- mutual termination agreements between employee and employer
- project completion as per contract terms
- retirement
- Termination due to misconduct

may preclude individuals from claiming benefits from the EIS.

To qualify for EIS benefits, employees must demonstrate their ability, availability, and active pursuit of employment opportunities.

4. Human Resource Development Corporation (HRD Corp) Levy

The Human Resources Development Corp (HRDC) levy is a compulsory contribution applicable to businesses employing ten or more individuals, as mandated by the Human Resources Development Act of 2001. Entities with at least 10 local employees are required to enroll, while those with 5 to 9 local employees have the choice to do so.

This levy aims to bolster workforce development by financing training initiatives for employees, apprentices, and trainees within the Malaysian labor market.

The levy rate for each Malaysian employee is 1% from the wages and only the employer are required to contribute.

5. Subscription Fees of Trade Unions

According to the Employment Act, employees has the right to join and establish trade unions, regardless of their contractual agreements. Furthermore, they maintain the privilege to authorize the deduction of union fees from their wages on a monthly basis.

Moreover, safeguarding these rights of employees, the Industrial Relations Act stipulates that employers are prohibited from impeding such freedoms. Additionally, union members are granted the right to take leave for participation in union-related activities.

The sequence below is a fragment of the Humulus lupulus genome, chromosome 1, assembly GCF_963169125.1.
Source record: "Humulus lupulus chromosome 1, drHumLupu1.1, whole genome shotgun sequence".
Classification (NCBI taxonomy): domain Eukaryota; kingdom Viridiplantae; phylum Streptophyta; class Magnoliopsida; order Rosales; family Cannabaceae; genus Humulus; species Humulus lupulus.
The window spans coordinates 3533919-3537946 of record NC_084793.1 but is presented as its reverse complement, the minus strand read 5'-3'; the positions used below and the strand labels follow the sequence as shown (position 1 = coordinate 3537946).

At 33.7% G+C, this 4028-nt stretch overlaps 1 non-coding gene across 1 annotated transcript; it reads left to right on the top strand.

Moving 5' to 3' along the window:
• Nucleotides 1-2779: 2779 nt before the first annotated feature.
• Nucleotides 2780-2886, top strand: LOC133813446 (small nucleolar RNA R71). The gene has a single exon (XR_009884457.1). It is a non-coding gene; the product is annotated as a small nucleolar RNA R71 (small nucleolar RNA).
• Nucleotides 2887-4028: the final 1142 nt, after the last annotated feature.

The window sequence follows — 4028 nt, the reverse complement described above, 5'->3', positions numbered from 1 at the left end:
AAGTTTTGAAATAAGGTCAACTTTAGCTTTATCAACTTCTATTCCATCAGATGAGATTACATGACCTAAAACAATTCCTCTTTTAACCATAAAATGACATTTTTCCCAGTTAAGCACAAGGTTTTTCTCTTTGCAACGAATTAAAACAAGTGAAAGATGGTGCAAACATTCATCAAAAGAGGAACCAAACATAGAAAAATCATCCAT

Upon the employee's request, employers are permitted to deduct monthly trade union subscription fees from their wages. This request must be formally submitted in writing, in accordance with Section 24 of the Employment Act.

6. The National Higher Education Fund Corporation (PTPTN) Loan Repayment

The National Higher Education Fund Corporation, commonly known as Perbadanan Tabungan Pendidikan Tinggi Nasional (PTPTN), is a governmental organization dedicated to providing study loans specifically for tertiary education to Malaysian students.

Many students opt for PTPTN loans due to their relatively low interest rates, making it a popular choice for funding education. Additionally, there's an attractive incentive associated with these loans: students achieving a First Class Honours degree may qualify to convert their loan into a scholarship, potentially exempting them from repayment, subject to application approval.

Repayment typically commences 12 months after completion of studies, with the option for monthly deductions from the borrower's salary. Employers can facilitate these deductions upon written request from the employee, as stipulated in the Perbadanan Tabungan Pendidikan Tinggi Nasional Act of 1997.

7. Monthly tax deductions/ Potongan Cukai Bulanan (MTD/PCB)

Under the provisions of the Income Tax Act 1967, employers are obligated to deduct a portion of an employee's pay each month, commonly known as Potongan Cukai Bulanan (PCB). This deduction is remitted to the Inland Revenue Board of Malaysia (IRBM/LHDN) by the employer on behalf of their employees, with a deadline set for the 15th of the subsequent month.

The rate of income tax deducted is contingent upon the employee's earnings and their residential status. You can compute the PCB for your employees utilizing the Computerised Payroll Calculation Method through a payroll Management system verified by LHDN, or by accessing the e-Jadual PCB via e-CP39 on the IRBM website.

Relevant Acts